Stakeholders can be defined as the people who have a vested interest in some aspect of the program or service that is the subject of the evaluation. They can include a funding representative, partner representative, academic, researcher, administrator, department or division head/chair, front line staff, student leaders or those who are accessing the services you wish to evaluate.
2.2.1 Consider How to Engage Stakeholders
Evaluations are enriched when different voices are included in development and implementation processes. A diverse group of stakeholders that represent the different groups of people vested in your service or in mental health and addictions work on your campus can help define the key questions you want to ask in your evaluation and strengthen your overall evaluation plan.
Who is a Stakeholder?
Meaningfully engaging your stakeholders and offering them opportunities to participate furthers the idea that by including the voices of those that have a deep interest in your program or service (or are most affected by them), you are working towards building a more inclusive evaluation plan that can benefit your program/service, team, department, campus and your student population. There are many ways stakeholders can participate in your evaluation, for example, they can:
- Check in on program goals
- Provide feedback or help to develop a logic model
- Help set or review evaluation goals and questions
- Validate data gathering tools
- Help collect evaluation data or help analyze the data
- Help co-create recommendations coming out of the data
- Participate in sharing the results of your evaluation findings
As outlined above, participatory evaluation is an approach centered on the idea of stakeholder engagement from beginning to end. These new approaches offer exciting ways to have your stakeholders be more and more vested in your work, and support you to make it as effective as it can possibly be.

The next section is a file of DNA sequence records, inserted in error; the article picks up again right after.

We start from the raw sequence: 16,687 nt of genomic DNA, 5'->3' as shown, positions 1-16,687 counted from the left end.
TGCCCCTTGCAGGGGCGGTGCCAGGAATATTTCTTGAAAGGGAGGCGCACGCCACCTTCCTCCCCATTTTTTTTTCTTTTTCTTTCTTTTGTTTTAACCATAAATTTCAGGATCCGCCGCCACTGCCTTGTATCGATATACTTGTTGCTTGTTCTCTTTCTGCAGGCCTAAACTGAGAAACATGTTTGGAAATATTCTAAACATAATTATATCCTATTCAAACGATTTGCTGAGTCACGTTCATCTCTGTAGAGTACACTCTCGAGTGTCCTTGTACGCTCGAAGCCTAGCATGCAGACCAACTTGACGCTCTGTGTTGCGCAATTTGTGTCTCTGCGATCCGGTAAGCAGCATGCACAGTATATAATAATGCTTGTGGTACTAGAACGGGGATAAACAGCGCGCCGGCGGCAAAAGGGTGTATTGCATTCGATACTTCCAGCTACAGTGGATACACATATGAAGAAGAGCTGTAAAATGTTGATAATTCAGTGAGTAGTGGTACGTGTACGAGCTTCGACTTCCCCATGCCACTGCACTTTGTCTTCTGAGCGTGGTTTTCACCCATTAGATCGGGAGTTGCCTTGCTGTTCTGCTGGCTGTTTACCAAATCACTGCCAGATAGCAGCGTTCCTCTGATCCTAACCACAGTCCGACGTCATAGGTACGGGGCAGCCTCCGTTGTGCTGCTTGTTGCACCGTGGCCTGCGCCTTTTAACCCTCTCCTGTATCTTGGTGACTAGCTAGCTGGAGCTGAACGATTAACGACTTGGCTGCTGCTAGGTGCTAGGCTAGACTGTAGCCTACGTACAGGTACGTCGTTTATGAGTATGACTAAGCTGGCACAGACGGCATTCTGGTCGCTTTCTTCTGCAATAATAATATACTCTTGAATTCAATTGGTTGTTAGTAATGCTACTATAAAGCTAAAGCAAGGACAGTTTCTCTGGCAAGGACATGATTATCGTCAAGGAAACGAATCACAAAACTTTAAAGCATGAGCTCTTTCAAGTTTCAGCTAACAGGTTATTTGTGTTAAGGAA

Good stakeholder engagement involves carefully selecting whom to approach and clearly identifying how they may be able to support your evaluation work. Use the Worksheet #1 below to help you think through stakeholder engagement.
Worksheet #1: Stakeholder Engagment Sheet
Download Word File Download Word File (with sample content)
You can also convert the Word files to Google Doc. Here’s how to do it.
A list of all the toolkit’s worksheets can found in Appendix 3
It is important to note that after your original list of stakeholders is developed, you will have to keep revisiting this list as you grow and implement your evaluation plan. During this process new people may come to mind or the potential role they can play may change. Check in on this stakeholder engagement worksheet regularly along the way as you go through the evaluation process so you can make the most of your stakeholder’s interest and expertise in your work.
- Introduction to Evaluation
- The 5Qs of this Toolkit
- 1.0 What is Evaluation?
- 2.0 Planning Your Evaluation
- 2.1 Assessing Readiness
- 2.2 Building an Evaluation Plan
- 2.3 Section Summary
- 3.0 Conducting Your Evaluation
- 3.1 Understanding the Ethics of Data Collection
- 3.2 Designing the Tools and Collecting your Data
- 3.3 Inputting, Analyzing and Interpreting Data
- 3.4 Section Summary
- 4.0 Sharing and Learning
- 5.0 Evaluation Projects
- Resource List
- Partner Resources
- Bibliography and References
- Appendix 1: Glossary of Terms
- Appendix 2: Case Study Answers
- Appendix 3: Worksheets & Templates
- 6.0 Apply to the Evaluation Capacity Program for 2021-2022